The prevalence and incidence rates of CRT in our AL patients were higher than predicted for a general cancer patient population. These rates were higher in the PICC group compared to the CICC group” Refaei et al (2016).
Central venous catheters are a leading cause of upper-extremity deep vein thrombosis. Concomitant severe thrombocytopenia makes anticoagulation for catheter-related thrombosis (CRT) in patients with acute leukemia (AL) a challenge. Incidence of CRT has been reported to be increased in those with peripherally inserted central catheters (PICC) vs. those with centrally inserted ones (CICC).
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Our objective is to compare the incidence rate of CRT in leukemia inpatients who received either a PICC vs. CICC. We retrospectively reviewed adult inpatients admitted to hematology wards with a new diagnosis of AL and who received either a PICC or a CICC. Baseline patient and catheter characteristics were recorded. Our primary outcome was the incidence rate of CRT in each group. The secondary outcomes included rates of infectious and mechanical complications. Six hundred sixty-three patients received at least one PICC (338) or CICC (325) insertion. A total of 1331 insertions were recorded, with 82 (11.7 %) and 41 (6.5 %) CRT in the PICC and CICC groups, respectively. The incidence rates were 1.89 and 0.52 per 1000 catheter day in the PICC and CICC groups, respectively. A PICC, when compared to CICC, was a significant risk factor for CRT (sHR 2.5, p < 0.0001). The prevalence and incidence rates of CRT in our AL patients were higher than predicted for a general cancer patient population. These rates were higher in the PICC group compared to the CICC group. We recommend careful consideration of thrombotic and bleeding risks of AL inpatients when choosing a central venous catheter.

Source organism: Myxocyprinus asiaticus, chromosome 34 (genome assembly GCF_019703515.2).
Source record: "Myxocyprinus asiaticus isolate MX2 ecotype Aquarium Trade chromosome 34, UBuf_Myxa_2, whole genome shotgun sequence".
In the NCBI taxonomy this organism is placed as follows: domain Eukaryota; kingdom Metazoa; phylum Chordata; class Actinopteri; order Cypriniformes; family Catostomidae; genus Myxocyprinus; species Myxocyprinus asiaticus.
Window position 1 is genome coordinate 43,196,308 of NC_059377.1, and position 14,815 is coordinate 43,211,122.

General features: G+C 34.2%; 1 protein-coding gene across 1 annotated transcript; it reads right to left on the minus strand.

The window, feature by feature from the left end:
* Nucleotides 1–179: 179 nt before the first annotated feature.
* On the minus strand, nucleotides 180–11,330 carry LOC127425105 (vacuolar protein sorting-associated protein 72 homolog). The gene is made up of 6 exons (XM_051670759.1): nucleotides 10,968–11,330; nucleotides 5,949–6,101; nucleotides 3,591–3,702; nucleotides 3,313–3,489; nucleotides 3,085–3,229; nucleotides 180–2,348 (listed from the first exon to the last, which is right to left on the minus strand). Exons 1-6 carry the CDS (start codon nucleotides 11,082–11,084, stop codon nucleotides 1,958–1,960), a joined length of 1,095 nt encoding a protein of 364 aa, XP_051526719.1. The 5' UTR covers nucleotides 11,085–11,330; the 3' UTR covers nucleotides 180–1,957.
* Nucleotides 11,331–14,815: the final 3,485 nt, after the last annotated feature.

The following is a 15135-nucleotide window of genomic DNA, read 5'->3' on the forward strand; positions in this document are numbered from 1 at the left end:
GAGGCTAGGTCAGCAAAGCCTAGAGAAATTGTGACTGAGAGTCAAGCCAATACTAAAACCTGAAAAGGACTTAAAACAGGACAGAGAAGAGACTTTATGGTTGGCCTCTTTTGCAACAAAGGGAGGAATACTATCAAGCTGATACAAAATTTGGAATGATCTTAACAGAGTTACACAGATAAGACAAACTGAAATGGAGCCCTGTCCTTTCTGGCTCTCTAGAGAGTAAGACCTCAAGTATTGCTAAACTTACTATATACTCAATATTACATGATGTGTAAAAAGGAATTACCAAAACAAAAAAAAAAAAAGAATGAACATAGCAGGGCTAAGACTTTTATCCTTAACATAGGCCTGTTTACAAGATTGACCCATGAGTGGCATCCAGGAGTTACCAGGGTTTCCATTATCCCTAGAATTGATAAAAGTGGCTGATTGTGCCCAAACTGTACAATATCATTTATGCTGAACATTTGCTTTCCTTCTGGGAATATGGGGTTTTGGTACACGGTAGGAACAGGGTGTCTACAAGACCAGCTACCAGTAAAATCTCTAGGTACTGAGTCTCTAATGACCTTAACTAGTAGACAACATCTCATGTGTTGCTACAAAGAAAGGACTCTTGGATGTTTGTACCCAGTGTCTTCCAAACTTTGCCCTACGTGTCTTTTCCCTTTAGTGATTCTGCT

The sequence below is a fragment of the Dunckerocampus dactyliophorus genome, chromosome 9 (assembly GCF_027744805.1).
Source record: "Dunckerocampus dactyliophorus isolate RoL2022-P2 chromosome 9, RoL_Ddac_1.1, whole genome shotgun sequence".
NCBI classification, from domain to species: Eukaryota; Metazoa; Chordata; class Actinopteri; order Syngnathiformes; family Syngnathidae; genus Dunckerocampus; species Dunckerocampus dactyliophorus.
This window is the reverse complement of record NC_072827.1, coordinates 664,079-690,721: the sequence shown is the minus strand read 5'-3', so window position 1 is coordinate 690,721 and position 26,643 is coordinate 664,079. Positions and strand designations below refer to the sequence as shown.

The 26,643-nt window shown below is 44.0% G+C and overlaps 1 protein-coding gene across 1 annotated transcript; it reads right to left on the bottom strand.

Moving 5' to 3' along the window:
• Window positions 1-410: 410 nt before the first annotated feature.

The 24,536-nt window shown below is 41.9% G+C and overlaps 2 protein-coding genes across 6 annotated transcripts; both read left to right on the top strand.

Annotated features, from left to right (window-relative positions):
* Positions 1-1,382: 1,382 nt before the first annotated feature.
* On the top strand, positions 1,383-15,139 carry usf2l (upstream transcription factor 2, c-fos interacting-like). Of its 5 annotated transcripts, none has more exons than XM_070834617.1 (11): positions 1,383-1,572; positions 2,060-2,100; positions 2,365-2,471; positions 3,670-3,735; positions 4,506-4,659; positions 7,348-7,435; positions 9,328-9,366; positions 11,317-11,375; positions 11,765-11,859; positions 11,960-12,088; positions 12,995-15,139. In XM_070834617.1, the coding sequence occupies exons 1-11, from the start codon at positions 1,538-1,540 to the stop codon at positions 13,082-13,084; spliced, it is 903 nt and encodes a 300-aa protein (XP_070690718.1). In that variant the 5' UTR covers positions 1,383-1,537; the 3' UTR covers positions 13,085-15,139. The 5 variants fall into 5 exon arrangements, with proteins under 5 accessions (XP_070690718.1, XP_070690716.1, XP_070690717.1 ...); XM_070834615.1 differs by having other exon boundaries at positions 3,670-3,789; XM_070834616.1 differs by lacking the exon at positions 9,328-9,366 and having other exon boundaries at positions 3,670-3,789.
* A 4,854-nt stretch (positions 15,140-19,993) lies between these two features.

Refaei, M., Fernandes, B., Brandwein, J., Goodyear, M.D., Pokhrel, A. and Wu, C. (2016) Incidence of catheter-related thrombosis in acute leukemia patients: a comparative, retrospective study of the safety of peripherally inserted vs. centrally inserted central venous catheters. Annals of Hematology. August 20th. .
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